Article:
Department of Political Science
2115 G St. NW, Monroe Hall 440
Washington, DC 20052

Phone: (202) 994-6290
Fax: (202) 994-1974
polsci@gwu.edu


Stephen Kaplan

Stephen B. Kaplan

Title — Assistant Professor of Political Science and International Affairs

Office — Monroe 470

Phone — (202) 994-6680; Fax: (202) 994-7743

E-mail — sbkaplan@gwu.edu

Areas of Expertise —

International and comparative political economy; political economy of global markets and development, politics of macroeconomic policymaking, and Latin American politics.

Education

Ph.D., Yale University, 2009

Background

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Professor Kaplan's research and teaching interests focus on the political economy of global finance and development, the politics of macroeconomic policymaking, and Latin American politics. The guiding question shaping Kaplan's research agenda is whether markets and democracy are compatible in an age of deepening financial globalization. Professor Kaplan joined the GWU faculty in the fall of 2010 after completing a postdoctoral research fellowship at the Niehaus Center for Globalization and Governance at Princeton University. Prior to his doctoral studies, Professor Kaplan worked as a senior economic analyst at the Federal Reserve Bank of New York, writing extensively on developing country economics, global financial market developments, and emerging market crises from 1998 to 2003.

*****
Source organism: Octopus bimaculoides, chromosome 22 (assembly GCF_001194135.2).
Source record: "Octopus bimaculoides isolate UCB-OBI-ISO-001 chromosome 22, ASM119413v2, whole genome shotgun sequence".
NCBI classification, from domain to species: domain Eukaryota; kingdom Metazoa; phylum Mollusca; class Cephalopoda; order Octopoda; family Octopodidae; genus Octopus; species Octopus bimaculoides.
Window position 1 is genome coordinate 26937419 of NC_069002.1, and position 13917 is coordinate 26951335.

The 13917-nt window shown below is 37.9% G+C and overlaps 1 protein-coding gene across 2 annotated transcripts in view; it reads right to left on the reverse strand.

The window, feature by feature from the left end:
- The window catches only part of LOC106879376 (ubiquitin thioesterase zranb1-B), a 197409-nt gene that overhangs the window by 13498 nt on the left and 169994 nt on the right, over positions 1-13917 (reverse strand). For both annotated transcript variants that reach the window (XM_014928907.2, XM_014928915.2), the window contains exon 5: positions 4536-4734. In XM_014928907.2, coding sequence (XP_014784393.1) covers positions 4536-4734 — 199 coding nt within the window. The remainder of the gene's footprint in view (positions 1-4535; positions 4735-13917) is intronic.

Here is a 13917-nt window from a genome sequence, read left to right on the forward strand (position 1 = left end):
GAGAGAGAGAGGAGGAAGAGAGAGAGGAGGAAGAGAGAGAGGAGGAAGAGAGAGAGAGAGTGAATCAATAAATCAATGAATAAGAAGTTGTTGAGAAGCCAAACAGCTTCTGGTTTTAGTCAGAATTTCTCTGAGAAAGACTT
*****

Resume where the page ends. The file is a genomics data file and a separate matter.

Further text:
His book, entitled Globalization and Austerity Politics in Latin America, is forthcoming with Cambridge University Press (in the Cambridge Studies in Comparative Politics series). The dissertation on which this book is based won the Mancur Olson Award from the Political Economy Section of the American Political Science Association (2010) for the best dissertation in the field of political economy completed in the previous two years. Employing a multi-method research strategy that includes country studies from Argentina, Brazil, Chile, Ecuador, and Venezuela, the book investigates how relations between international creditors and national debtors affect economic policy choices. Beyond Latin America’s borders, he has also published on the politics of the Chinese exchange rate and central bank independence in Japan.

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